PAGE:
The New York Times has a proud tradition of publishing stories about Trends You Didn’t Realize Were Trends Until the Times Let You Know They Were. Some women prefer to order steaks, rather than salads, when they’re on dates? TREND! Parents and children sometimes sleep in the same bed? TREND! Some suburban housewives learn pole-dancing? TREND!

Yesterday the Grey Lady cast her storied gaze on a trend of a More Serious Variety: drunkorexia. (No, not a typo: again, drunkorexia.) The “phenomenon” is exactly what the compound name implies: anorexics consuming alcohol—either “to calm down before eating or to ease the anxiety of having indulged in a meal.” Now, to be clear, “drunkorexia is not an official medical term,” the piece points out. “But it hints at a troubling phenomenon in addiction and eating disorders.”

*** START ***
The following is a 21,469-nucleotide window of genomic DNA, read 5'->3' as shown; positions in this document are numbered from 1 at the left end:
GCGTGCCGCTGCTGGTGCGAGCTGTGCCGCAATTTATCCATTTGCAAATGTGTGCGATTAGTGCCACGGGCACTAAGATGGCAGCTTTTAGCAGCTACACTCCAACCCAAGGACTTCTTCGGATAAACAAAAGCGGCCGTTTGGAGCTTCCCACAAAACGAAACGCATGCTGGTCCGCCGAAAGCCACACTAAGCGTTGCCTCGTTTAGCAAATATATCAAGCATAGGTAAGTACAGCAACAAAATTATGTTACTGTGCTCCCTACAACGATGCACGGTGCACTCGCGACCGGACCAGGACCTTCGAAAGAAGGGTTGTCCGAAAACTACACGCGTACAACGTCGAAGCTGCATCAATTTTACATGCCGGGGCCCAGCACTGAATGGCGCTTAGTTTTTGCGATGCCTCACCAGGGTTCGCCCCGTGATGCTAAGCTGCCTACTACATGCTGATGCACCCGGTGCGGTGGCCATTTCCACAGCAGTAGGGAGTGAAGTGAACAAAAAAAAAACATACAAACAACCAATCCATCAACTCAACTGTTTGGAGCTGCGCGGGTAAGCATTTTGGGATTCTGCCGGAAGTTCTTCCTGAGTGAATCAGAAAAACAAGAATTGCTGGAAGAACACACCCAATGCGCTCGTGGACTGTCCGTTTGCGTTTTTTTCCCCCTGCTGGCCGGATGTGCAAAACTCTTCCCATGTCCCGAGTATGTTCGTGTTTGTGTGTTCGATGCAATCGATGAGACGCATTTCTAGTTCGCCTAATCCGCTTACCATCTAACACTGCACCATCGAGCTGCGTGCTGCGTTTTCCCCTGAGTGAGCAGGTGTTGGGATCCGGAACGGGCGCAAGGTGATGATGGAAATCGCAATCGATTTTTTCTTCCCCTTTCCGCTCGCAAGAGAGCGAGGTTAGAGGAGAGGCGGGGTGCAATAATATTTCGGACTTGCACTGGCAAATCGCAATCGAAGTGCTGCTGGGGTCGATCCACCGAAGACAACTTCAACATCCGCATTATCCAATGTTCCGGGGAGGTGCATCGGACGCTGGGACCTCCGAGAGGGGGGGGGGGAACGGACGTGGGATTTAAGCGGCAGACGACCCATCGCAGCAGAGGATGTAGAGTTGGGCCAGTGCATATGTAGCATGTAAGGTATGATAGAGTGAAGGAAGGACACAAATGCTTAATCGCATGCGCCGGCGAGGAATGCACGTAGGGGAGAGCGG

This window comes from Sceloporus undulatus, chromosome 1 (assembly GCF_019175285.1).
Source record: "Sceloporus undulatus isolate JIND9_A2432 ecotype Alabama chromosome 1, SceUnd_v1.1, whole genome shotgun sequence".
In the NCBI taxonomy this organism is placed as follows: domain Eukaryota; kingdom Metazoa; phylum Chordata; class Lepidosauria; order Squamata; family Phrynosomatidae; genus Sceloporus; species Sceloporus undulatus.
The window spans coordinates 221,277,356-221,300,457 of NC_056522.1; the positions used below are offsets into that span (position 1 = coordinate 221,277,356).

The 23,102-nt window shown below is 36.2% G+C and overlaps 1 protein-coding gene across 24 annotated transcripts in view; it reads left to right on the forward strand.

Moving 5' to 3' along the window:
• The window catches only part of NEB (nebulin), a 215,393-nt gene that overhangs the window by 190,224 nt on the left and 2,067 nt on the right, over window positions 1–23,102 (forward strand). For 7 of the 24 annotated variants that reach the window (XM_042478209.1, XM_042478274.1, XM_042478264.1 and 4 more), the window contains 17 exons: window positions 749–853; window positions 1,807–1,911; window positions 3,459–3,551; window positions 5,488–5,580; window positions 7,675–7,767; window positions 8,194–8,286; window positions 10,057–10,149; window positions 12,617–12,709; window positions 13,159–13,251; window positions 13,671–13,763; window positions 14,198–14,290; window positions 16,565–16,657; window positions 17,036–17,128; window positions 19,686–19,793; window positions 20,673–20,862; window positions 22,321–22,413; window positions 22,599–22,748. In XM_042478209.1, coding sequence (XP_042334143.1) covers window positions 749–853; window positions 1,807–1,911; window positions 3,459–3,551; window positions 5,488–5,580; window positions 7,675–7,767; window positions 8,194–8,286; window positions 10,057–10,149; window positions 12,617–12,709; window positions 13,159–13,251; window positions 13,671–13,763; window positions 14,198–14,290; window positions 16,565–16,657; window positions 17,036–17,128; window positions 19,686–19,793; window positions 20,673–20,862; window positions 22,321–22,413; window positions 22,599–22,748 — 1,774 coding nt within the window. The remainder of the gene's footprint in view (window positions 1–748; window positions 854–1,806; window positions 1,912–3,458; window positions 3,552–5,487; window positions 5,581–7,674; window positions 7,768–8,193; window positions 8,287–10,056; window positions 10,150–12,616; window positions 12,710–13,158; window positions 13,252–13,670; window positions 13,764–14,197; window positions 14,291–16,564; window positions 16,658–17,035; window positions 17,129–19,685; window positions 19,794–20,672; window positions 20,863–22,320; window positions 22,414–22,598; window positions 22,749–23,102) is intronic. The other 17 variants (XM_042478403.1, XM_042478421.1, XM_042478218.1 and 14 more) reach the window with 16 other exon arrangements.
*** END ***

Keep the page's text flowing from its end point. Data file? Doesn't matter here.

It is troubling, certainly. Most everything about eating disorders—and addiction—is. But worth nearly 1,400 words in the Sunday Times (the Style section, but still)—and deserving of the implicit validation that comes from reference as a “phenomenon”? Doubtful. Perhaps the Times’s column space would be better filled tackling a more pervasive problem: trendinanity. It’s not an official term, but it hints at a troubling phenomenon in trend-spotting and…well, you know.

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Megan Garber is an assistant editor at the Nieman Journalism Lab at Harvard University. She was formerly a CJR staff writer.